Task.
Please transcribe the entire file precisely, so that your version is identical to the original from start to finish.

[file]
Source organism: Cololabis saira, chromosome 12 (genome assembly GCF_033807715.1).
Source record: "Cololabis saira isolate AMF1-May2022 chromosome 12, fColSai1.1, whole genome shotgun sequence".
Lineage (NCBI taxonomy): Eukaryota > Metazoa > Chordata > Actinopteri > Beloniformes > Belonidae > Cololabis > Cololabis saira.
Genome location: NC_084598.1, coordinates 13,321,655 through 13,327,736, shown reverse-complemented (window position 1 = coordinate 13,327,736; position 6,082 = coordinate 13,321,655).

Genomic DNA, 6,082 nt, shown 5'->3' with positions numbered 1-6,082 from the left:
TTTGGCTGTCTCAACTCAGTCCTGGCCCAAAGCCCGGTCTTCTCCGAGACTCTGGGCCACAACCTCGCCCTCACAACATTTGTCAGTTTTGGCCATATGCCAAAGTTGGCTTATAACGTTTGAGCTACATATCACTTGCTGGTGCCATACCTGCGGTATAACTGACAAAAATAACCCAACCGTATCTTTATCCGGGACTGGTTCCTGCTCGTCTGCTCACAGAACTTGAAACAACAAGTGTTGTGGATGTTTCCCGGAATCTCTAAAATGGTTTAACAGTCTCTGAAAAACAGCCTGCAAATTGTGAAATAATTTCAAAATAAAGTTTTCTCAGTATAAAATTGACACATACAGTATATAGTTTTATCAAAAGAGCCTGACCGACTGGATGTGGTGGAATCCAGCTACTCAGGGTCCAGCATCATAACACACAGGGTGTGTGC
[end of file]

Source organism: Cololabis saira, chromosome 12 (genome assembly GCF_033807715.1).
Source record: "Cololabis saira isolate AMF1-May2022 chromosome 12, fColSai1.1, whole genome shotgun sequence".
Lineage (NCBI taxonomy): Eukaryota > Metazoa > Chordata > Actinopteri > Beloniformes > Belonidae > Cololabis > Cololabis saira.
Genome location: NC_084598.1, coordinates 13,321,655 through 13,327,736, shown reverse-complemented (window position 1 = coordinate 13,327,736; position 6,082 = coordinate 13,321,655).

Genomic DNA, 6,082 nt, shown 5'->3' with positions numbered 1-6,082 from the left:
TTTGGCTGTCTCAACTCAGTCCTGGCCCAAAGCCCGGTCTTCTCCGAGACTCTGGGCCACAACCTCGCCCTCACAACATTTGTCAGTTTTGGCCATATGCCAAAGTTGGCTTATAACGTTTGAGCTACATATCACTTGCTGGTGCCATACCTGCGGTATAACTGACAAAAATAACCCAACCGTATCTTTATCCGGGACTGGTTCCTGCTCGTCTGCTCACAGAACTTGAAACAACAAGTGTTGTGGATGTTTCCCGGAATCTCTAAAATGGTTTAACAGTCTCTGAAAAACAGCCTGCAAATTGTGAAATAATTTCAAAATAAAGTTTTCTCAGTATAAAATTGACACATACAGTATATAGTTTTATCAAAAGAGCCTGACCGACTGGATGTGGTGGAATCCAGCTACTCAGGGTCCAGCATCATAACACACAGGGTGTGTGC